North Korea

Study: North Korea is Still Building Nuclear Weapons

JM Ashby
Written by JM Ashby

While a new study from Stanford University estimates that North Korea poses slightly less of a risk today than it did it last year because missile tests have ceased, the study concludes that Kim Jong-un has probably added at least 5 to 7 nuclear warheads to his arsenal.

By examining satellite imagery, Stanford University’s Center for International Security and Cooperation concluded that North Korea produced enough nuclear fuel to build more bombs in the past year.

From Reuters:

Siegfried Hecker, a former director of the U.S. Los Alamos weapons laboratory in New Mexico who is now at Stanford and was one of the report’s authors, told Reuters analysis of satellite imagery showed North Korea’s production of bomb fuel continued in 2018.

He said spent fuel generated from operation of the 5 megawatt reactor at its main nuclear plant at Yongbyon from 2016-18 appeared to have been reprocessed starting in May and would have produced an estimated 5-8 kg of weapons-grade plutonium.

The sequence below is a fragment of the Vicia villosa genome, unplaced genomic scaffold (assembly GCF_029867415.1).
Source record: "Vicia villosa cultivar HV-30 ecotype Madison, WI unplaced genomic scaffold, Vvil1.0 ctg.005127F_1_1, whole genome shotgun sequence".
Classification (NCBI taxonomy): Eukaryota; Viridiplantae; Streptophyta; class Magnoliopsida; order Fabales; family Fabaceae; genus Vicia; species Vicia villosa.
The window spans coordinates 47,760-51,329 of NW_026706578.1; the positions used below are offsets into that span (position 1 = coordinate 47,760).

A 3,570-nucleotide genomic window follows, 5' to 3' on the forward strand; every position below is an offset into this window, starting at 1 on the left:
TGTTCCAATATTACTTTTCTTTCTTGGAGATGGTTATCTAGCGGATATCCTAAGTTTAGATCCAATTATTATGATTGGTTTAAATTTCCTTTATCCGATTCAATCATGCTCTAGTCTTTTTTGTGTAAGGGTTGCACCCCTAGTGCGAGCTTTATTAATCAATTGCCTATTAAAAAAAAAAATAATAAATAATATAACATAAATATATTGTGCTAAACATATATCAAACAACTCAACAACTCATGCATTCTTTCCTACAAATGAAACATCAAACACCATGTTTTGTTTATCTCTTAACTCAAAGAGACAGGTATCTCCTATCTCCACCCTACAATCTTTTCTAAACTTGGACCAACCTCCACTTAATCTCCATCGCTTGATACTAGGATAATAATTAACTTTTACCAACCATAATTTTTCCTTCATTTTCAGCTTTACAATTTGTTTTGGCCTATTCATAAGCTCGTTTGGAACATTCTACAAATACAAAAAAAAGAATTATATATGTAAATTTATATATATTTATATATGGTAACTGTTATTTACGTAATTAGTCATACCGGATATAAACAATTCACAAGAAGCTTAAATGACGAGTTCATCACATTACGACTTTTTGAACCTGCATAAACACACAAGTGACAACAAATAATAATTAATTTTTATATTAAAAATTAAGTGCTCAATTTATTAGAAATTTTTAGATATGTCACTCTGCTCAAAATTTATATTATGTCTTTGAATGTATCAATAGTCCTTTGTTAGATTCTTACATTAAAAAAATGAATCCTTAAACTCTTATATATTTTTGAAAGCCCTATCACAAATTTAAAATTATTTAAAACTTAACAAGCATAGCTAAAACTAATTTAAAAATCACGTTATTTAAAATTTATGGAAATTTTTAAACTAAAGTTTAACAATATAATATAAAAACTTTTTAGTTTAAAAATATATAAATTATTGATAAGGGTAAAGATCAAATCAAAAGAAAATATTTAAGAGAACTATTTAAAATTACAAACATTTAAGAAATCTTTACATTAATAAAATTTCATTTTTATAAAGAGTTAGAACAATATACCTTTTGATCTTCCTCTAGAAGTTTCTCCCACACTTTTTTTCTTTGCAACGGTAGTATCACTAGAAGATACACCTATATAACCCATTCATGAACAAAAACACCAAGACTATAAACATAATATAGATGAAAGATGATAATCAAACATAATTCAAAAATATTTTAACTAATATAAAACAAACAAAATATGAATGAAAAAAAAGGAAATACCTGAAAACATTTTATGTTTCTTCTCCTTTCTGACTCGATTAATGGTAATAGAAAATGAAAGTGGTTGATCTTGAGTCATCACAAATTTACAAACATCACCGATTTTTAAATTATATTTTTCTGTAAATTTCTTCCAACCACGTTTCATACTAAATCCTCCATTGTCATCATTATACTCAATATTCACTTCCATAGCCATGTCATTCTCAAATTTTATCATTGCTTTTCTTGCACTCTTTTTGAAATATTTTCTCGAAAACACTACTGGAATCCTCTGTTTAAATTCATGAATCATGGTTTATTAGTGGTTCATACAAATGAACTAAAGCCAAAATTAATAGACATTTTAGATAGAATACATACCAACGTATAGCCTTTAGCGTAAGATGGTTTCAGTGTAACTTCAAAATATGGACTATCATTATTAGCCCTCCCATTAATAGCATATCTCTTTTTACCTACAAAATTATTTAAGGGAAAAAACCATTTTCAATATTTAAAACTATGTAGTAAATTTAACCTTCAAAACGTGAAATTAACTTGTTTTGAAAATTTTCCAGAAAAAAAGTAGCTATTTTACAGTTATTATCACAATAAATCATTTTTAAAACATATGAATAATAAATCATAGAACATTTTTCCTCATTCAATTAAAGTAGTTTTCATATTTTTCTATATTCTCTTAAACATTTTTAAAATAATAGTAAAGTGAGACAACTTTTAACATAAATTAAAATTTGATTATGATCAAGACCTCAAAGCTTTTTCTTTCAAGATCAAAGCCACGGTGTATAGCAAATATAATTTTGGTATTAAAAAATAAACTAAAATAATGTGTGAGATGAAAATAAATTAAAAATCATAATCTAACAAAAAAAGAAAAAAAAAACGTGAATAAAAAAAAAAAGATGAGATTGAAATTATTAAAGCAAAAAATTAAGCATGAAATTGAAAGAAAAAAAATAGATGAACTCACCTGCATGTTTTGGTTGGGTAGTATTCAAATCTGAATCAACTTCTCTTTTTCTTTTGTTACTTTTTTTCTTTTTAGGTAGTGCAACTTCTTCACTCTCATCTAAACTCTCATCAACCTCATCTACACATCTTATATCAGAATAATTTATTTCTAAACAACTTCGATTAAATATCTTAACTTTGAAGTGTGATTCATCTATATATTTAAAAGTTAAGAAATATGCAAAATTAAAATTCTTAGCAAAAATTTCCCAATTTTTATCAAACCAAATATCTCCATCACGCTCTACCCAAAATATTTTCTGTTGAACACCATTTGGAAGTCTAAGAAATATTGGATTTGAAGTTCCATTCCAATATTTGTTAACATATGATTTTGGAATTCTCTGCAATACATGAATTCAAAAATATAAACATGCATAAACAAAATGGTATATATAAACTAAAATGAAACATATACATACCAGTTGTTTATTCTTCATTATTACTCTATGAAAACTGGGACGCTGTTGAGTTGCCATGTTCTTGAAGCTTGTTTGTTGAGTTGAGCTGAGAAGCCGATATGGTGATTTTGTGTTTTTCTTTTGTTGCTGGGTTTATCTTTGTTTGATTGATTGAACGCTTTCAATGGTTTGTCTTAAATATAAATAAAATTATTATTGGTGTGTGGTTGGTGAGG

This combined with production of perhaps 150 kg of highly enriched uranium may have allowed North Korea to increase the number of weapons in its arsenal by between five and seven, the Stanford report said.

Of course, this probably won't surprise anyone reading this.

It has long been clear that Kim Jong-un's goal is to string Trump along with a protracted series of vague promises and Dear John letters. And it's working.

Trump is scheduled to meet Kim Jong-un in Vietnam later this month and I doubt Trump will broach the conclusions of this study or even the conclusions of American intelligence who obviously have access to much better information than universities do.

It's incredibly difficult for me to imagine that Trump's next meeting with Kim Jong-un scheduled for February 27th will transpire any differently than their first meeting. Their first meeting concluded with a hand shake and their signatures on a document that committed both nations to doing nothing specific at all.

But that is not to say that neither side got what they wanted from it. Trump got to feel like a big boy for a few hours and Kim Jong-un received legitimization. And it's going to happen again.

  • muselet

    There is a very good reason previous presidents—even the dim ones—have declined to meet with members of the Kim family.

    Donald Trump is a perfect example of the Peter Principle.


  • katanahamon

    Let’s be sure to allow Rump access to Kim with no one else in the room besides interpreters so he can give up sensitive information freely..idiot. Sad when the president needs adult supervision. Not to mention the whole “don’t have meetings with pissant dictators to give them legitimacy” thing..